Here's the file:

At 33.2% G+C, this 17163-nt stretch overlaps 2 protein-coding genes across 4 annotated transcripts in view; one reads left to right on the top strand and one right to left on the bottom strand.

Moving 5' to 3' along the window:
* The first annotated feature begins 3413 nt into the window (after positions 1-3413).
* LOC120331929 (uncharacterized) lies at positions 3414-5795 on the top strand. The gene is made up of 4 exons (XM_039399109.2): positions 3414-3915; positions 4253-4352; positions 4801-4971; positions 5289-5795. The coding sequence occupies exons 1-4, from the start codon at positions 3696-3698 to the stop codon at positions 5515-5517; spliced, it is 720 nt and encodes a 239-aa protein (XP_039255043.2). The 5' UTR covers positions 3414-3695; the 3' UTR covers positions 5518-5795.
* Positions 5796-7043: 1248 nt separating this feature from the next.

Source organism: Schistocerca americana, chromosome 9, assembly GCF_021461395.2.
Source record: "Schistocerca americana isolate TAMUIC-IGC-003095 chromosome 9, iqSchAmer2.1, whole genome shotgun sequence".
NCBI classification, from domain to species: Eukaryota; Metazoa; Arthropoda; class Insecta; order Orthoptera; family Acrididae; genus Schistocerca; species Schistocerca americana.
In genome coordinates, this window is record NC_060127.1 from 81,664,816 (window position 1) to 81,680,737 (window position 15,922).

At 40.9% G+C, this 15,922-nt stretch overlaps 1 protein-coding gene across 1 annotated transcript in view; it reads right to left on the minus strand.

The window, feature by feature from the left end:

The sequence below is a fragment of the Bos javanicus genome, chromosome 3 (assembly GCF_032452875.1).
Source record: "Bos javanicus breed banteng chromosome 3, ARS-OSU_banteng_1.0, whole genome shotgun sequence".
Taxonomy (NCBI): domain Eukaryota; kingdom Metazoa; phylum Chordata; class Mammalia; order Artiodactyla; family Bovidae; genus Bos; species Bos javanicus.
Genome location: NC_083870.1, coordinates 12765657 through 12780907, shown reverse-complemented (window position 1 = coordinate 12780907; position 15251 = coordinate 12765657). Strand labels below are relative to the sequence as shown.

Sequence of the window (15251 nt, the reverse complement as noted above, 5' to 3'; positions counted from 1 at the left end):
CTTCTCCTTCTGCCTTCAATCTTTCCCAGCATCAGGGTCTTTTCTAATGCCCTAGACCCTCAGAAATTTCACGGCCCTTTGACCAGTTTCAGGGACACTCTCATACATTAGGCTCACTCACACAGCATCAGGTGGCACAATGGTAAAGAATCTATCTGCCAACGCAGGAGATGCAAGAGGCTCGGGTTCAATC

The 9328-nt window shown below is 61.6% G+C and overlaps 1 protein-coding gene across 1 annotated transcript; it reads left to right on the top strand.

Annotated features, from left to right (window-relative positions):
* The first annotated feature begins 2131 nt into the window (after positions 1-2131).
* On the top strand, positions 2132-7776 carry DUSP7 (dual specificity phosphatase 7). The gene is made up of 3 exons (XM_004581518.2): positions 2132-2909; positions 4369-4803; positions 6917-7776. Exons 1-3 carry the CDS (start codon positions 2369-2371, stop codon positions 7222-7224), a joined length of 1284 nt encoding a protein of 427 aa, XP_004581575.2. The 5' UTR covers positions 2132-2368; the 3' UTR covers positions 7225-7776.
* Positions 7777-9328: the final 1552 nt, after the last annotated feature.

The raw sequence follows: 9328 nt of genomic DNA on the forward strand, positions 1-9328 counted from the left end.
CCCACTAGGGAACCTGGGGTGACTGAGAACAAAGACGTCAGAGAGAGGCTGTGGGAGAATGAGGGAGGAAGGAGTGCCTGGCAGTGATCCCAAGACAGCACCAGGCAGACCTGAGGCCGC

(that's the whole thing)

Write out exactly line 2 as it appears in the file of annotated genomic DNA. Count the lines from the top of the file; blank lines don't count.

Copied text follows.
Moving 5' to 3' along the window: